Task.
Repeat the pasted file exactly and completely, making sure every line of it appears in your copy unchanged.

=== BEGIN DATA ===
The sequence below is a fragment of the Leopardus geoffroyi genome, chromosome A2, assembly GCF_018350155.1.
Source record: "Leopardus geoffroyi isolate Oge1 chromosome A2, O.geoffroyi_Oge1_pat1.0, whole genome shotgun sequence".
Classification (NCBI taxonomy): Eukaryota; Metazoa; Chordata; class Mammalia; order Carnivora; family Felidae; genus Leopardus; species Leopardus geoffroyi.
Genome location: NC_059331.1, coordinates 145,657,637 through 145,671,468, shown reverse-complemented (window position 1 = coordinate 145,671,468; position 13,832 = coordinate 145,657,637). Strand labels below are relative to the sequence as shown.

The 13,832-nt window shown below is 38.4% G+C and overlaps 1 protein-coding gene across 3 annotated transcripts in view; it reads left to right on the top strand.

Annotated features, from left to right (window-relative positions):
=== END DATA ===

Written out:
The sequence below is a fragment of the Leopardus geoffroyi genome, chromosome A2, assembly GCF_018350155.1.
Source record: "Leopardus geoffroyi isolate Oge1 chromosome A2, O.geoffroyi_Oge1_pat1.0, whole genome shotgun sequence".
Classification (NCBI taxonomy): Eukaryota; Metazoa; Chordata; class Mammalia; order Carnivora; family Felidae; genus Leopardus; species Leopardus geoffroyi.
Genome location: NC_059331.1, coordinates 145,657,637 through 145,671,468, shown reverse-complemented (window position 1 = coordinate 145,671,468; position 13,832 = coordinate 145,657,637). Strand labels below are relative to the sequence as shown.

The 13,832-nt window shown below is 38.4% G+C and overlaps 1 protein-coding gene across 3 annotated transcripts in view; it reads left to right on the top strand.

Annotated features, from left to right (window-relative positions):